Black Elk: Holy Man of the Oglala

Published on January 16, 2011 by John

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Black Elk Holy Man of the OglalaBlack Elk: Holy Man
of the Oglala

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Black Elk: Holy Man of the Oglala. Michael F. Steltenkamp. Norman: University of Oklahoma Press, 1993. Illustrations, preface, epilogue, notes, bibliography, and index. xxiii + 211 pp. $19.95.

The classic accounts of the Oglala holy man, Nicholas Black Elk, are three: Black Elk Speaks (1932) by John Neihardt, The Sacred Pipe (1953) by Joseph Epps Brown, and the later re-edited and annotated notes of the original Neihardt and Black Elk interviews published as The Sixth Grandfather (1986) by Raymond DeMallie. Michael Stel tenkam p’s (1993) account ofBlack Elk’s years on the reservation after his conversion to Catholic Christianity is an essential fourth work that completcs the circlc of Black Elk’s remarkable spiritual life. Working with a variety of sources, but primarily his notes and interviews of Lucy Black Elk, the holy man’s last surviving child before her death in 1978, Steltenkamp has assembled a compelling narrative of Black.

Elk’s life as a Catholic catechist, teacher, prayer-leader and spiritual adviser to the Lakota people. Beyond assembling the collected interviews with Lucy Black Elk and older Lakota contemporaries who were also converts to Christianity, the central premise of this work is Black Elk’s continued spiritual leadership during his 60 years of twentieth-century reservation life. The gap, between the portrait of the young, traditional Black Elk of Black Elk Speaks and the ailing, elder, retired Black Elk of The Sacred Pipe has finally been sketched in the words of his daughter, herself a deeply committed Catholic mother of ten children. Steltenkamp’s approach has been to first present a brief chapter on Lakota culture to give readers unfamiliar with nineteenth-century life an introductory ethnographic background representing Black Elk’s early life. He then introduces the reader to Lucy Black Elk and her family, including her mother Anna Brings White, and her Catholic half brother, Ben-one of the translators for the Neihardt interviews.

The heart of the book is a narrative by Steltenkamp of Black Elk’s conversion and Catholic life on the reservation, interspersed with direct quotes from his interviews with Lucy Black Elk and Lakota elders like John Lone Goose and Ben Marrowbone. Writings from the Jesuit fathers during this period, such as Eugene Buechel, Florentine Digmann, and Joseph Zimmerman, enhance the narrative and provide a lucid image of Black Elk as a Catholic spiritual leader, not only among the Lakota, but on other reservations as well. The formation of the S1. Joseph Catholic society for men, and the S1. Mary society for women, are resented as replacing the older okolakiciyapi organizations as new sources for tribal leadership, in which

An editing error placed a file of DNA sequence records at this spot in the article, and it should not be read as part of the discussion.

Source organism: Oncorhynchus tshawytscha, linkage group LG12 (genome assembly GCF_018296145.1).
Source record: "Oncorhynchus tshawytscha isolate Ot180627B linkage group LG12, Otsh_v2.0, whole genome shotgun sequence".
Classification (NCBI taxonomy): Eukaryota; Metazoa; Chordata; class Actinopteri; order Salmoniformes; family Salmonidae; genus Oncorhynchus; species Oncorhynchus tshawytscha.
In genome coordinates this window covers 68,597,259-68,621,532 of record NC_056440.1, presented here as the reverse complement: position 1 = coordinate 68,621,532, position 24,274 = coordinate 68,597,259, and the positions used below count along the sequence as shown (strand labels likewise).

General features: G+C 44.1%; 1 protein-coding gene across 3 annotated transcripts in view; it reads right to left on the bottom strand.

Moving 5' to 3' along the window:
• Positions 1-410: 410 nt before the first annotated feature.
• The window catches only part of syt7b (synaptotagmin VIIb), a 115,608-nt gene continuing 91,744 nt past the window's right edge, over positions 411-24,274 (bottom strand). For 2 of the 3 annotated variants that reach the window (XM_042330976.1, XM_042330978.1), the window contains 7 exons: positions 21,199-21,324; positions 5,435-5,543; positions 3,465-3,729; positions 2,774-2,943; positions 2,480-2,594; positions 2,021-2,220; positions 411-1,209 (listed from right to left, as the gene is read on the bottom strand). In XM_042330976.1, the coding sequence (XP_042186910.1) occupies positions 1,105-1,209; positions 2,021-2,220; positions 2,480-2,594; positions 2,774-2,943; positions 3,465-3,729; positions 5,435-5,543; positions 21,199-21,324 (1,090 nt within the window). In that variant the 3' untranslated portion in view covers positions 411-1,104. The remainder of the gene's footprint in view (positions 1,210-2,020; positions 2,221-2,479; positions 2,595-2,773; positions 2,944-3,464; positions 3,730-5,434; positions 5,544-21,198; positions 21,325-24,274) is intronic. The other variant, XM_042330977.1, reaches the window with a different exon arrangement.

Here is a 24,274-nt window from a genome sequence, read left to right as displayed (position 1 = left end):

Black Elk played a prominent and decisive role. Social and religious identity was strengthened through frequent meetings, pray gatherings, communal activities and culminated in the yearly Catholic Sioux Indian Congress. Further, it was the practice of the Jesuit missionaries to focus their conversion
efforts on Lakota spiritual leaders and to promote their activities (including a stipend) for promulgating Catholic instruction in indigenous language and concepts. In all this Nick Black Elk appears as a highly successful catechist, well-respected and liked, and, most significantly, as having retained his
Lakota identity as a spiritual leader.

The interviews also reveal some interesting additional facts about Black Elk: his interpretation of the pipe as a “pre-Christian” revelation to the Lakota that still retained its spiritual efficacy; his willingness to participate in a wanagi wapiya (ghost ceremony) to help cure the results of a seizure; his visions of a wacasa wakan “from overseas” who appeared “everyday at three o’clock” before his death; and the remarkable and strange appearances in the sky during his wake and directly witnessed by a large number of persons. Steltenkamp concludes with a chapter in which he offers comments on the importance of a fully contextual history of Black Elk’s life and the important role that Black Elk continued to play in Lakota Christianity during his mature and active years as a catechist. All in all this is a work that helps us to understand the impact and importance of religious transformation and the ways in which one outstanding Lakota leader continued to guide and inspire his people. Lee Irwin, Religious Studies. College ofCharleston. Charleston. South Carolina.
Source: Review of Black Elk: Holy Man of the Oglala by Michael F. Steltenkamp

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